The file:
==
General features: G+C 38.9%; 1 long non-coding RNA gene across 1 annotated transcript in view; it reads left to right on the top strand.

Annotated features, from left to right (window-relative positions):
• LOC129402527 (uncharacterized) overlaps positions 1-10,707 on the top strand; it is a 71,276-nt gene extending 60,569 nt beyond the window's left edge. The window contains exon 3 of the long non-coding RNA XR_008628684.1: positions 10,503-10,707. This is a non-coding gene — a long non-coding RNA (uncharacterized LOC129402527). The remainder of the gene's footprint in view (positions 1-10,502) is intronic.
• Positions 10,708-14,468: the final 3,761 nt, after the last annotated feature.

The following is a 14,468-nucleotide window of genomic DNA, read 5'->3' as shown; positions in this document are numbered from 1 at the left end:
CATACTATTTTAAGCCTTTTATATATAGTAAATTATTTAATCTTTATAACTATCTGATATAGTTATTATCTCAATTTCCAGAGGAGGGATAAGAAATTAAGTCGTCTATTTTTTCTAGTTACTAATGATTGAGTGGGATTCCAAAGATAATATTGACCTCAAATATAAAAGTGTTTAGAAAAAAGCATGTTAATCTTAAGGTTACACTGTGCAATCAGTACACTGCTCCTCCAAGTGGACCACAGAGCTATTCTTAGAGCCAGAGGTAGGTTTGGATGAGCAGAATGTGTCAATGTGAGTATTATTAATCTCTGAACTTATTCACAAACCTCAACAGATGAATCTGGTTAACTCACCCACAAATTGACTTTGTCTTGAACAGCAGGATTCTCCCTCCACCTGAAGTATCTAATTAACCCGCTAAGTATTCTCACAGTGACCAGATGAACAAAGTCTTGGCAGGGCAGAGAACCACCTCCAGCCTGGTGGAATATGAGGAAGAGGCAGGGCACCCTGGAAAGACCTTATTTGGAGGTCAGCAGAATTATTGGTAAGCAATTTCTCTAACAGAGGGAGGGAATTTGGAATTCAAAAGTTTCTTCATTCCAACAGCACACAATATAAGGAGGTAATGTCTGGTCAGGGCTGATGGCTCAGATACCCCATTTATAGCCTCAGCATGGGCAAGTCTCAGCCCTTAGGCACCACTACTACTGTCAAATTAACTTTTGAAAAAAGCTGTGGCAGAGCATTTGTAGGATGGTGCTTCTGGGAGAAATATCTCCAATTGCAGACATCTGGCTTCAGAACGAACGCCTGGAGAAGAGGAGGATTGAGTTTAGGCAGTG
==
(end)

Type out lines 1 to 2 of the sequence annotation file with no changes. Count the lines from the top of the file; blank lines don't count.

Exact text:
General features: G+C 38.9%; 1 long non-coding RNA gene across 1 annotated transcript in view; it reads left to right on the top strand.

Annotated features, from left to right (window-relative positions):